Advertisement
 

Albertsons to close 26 U.S. stores

GROCERS

Parent Supervalu has suffered sharp losses recently, including $1 billion in fiscal 2012.

September 06, 2012|Shan Li and Walter Hamilton
  • Among the Albertsons locations in Southern California scheduled to be closed by December are stores in Long Beach, Glendale, Northridge and Van Nuys.
Among the Albertsons locations in Southern California scheduled to be… (Los Angeles Times )

The parent company of the Albertsons supermarket chain is closing 26 stores nationwide, including 18 in Southern California, as it tries to overcome sharp operating losses and stiff price competition from big-box rivals.

Supervalu Inc. said late Wednesday that the closings are part of a decision to eliminate about 60 stores nationwide, primarily in its Albertsons and Save-A-Lot chains. Albertsons will have 228 stores in California after the closures.

Among the Albertsons locations in Southern California scheduled to be closed by December are stores in Long Beach, Glendale, Northridge and Van Nuys. A store in Culver City closed last month.

The stores being eliminated are "underperforming or non-strategic," Supervalu said in a statement. The company did not disclose the location of the remaining eight Albertsons stores.

The closures underscore the difficulties facing Albertsons and other traditional grocery chains, which are grappling with feverish competition from dollar stores, large discounters and big-box retailers.

Wal-Mart Stores Inc. and Target Corp. have been expanding aggressively into the grocery business in recent years, compressing profit margins in an industry already beset by low margins.

"Retailers like Target don't have to make money on the grocery part of the store -- they can use food to drive traffic to get people in to buy other things," said Jim Hertel, a managing partner at consulting firm Willard Bishop. "So more outlets are selling food and comparable items for close to 15% less than most traditional supermarkets."

Wal-Mart and other retailers have been successful at negotiating advantageous prices with suppliers, which have been willing to cut favorable deals because of their rising buying power.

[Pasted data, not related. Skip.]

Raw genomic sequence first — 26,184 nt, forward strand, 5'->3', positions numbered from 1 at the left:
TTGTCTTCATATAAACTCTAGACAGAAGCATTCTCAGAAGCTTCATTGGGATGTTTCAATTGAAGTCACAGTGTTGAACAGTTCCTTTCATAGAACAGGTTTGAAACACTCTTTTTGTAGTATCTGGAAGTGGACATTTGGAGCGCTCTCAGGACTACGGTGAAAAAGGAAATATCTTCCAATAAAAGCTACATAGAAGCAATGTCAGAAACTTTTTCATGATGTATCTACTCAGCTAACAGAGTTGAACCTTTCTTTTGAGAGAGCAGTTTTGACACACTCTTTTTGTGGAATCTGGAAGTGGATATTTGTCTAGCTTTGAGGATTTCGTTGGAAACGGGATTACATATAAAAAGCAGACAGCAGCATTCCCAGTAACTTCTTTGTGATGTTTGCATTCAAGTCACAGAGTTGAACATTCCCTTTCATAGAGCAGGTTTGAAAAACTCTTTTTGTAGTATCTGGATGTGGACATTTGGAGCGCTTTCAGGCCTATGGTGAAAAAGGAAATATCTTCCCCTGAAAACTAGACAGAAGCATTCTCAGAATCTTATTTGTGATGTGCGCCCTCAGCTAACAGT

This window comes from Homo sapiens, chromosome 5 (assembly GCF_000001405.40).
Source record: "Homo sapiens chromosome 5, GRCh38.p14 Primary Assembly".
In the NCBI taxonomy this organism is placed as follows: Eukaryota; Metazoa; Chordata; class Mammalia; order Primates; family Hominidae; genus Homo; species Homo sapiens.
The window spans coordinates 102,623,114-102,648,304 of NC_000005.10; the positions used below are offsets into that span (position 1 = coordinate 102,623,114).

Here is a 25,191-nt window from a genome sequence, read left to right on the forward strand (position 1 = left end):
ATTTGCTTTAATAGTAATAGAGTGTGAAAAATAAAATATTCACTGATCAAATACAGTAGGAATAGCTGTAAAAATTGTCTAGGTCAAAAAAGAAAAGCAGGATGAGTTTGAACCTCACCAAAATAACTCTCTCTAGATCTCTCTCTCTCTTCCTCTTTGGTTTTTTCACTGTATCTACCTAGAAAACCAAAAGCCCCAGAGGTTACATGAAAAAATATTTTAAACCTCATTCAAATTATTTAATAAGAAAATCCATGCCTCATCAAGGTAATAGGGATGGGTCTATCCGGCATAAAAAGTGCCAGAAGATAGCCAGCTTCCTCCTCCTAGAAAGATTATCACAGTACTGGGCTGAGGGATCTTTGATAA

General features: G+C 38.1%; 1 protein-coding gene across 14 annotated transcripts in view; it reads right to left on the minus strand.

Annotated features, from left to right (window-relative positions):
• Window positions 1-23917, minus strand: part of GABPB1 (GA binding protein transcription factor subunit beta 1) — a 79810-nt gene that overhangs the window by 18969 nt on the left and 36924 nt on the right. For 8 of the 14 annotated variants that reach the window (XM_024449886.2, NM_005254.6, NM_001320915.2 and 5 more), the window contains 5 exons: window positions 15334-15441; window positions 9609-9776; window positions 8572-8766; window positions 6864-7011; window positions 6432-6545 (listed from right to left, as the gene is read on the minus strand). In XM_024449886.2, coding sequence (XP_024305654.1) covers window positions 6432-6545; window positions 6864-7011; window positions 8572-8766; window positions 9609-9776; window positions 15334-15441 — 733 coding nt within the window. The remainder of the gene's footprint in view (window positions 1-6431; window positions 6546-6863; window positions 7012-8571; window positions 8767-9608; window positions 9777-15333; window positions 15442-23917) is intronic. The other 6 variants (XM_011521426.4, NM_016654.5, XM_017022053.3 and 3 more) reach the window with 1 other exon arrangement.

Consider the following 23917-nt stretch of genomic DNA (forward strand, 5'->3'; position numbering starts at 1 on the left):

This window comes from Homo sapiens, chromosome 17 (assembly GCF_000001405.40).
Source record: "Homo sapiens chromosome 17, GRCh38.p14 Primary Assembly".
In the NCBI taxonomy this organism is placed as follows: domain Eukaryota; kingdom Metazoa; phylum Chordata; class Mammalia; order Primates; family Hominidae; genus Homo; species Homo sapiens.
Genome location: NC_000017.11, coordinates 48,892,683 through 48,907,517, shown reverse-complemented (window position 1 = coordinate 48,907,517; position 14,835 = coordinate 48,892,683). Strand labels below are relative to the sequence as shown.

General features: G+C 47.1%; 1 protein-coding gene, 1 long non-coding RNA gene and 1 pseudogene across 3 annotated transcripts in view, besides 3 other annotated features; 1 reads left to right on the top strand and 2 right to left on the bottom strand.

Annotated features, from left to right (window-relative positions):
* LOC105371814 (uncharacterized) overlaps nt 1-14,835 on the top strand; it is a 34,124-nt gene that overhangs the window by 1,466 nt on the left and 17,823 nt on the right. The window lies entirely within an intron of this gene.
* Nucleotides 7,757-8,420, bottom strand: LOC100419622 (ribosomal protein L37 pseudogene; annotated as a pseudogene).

"People want to be selling products to retailers that are growing, and a lot of food retailers are not growing," Hertel said.

Wal-Mart plans to open at least 20 smaller-format Neighborhood Market grocery stores in California in the next year.

Target sells groceries at more than 200 of its California stores.

Supervalu has suffered sharp losses in the last two years, including $1 billion in fiscal 2012 and $1.5 billion in fiscal 2011.

In 2010 it reported a profit of $393 million.

Albertsons spokeswoman Lilia Rodriguez declined to comment on how many workers would lose their jobs or be moved to other stores because of the latest cutback.

"A number of employees are members of the union, so it depends on their collective bargaining agreements," Rodriguez said.

Albertsons had announced in June that it would lay off 2,500 workers in Southern California and Nevada to reduce costs amid weakening sales.

Supervalu, based in Eden Prairie, Minn., operates about 4,400 stores nationwide but has not been as aggressive as other chains in slashing prices to woo customers.

In July, after reporting a plunge in first-quarter earnings, the company said it would consider selling part or all of its businesses. Supervalu also replaced its chief executive at the time with its chairman of the board.

Supervalu shares closed Wednesday at $2.28, up 4 cents. From a high of nearly $50 in mid-2007, the stock has shriveled more than 95%.

The company said it would record a pretax charge of $80 million to $90 million this fiscal year to cover severance and related expenses because of the closures.

The company said it would generate about $80 million to $90 million in cost savings over the next three years.

"These decisions are never easy because of the impact a store closure has on our team members, our customers, and our communities," Wayne Sales, Supervalu's chief executive, said in a statement.

The largest number of store closures are in California, said Mike Siemienas, a Supervalu spokesman. Locations also are being closed in Oregon, Washington, Pennsylvania, New Jersey, Maryland, Indiana, Alabama, Georgia, Illinois and Missouri.

--

shan.li@latimes.com

walter.hamilton@latimes.com

--

(BEGIN TEXT OF INFOBOX)

Albertsons closings

The parent company of the Albertsons supermarket chain announced that 18 stores in Southern California are to be shut down. A store in Culver City closed last month.

Anaheim: Brookhurst & Katella

Buena Park: Dale & La Palma

Covina: Azusa & Cypress

Fullerton: Harbor & Imperial

Garden Grove: Harbor & Garden Grove

Glendale: Central & Chevy Chase

Hacienda Heights: Colima

Long Beach: 7th & Redondo

Los Angeles: South

La Brea & Rodeo

Moreno Valley: Pigeon Pass & Ironwood

Norco: Hamner & Hidden Valley

Northridge: Devonshire & Reseda

Ontario: Grove & Walnut

Riverside: Limonite & Clay

Rowland Heights: Colima & Fairway

Van Nuys: Van Nuys & Sherman

Victorville: Bear Valley & Amethyst

Walnut: Amar & Nogales

--

Source: Supervalu Inc.

Advertisement
Los Angeles Times Articles
|
|
|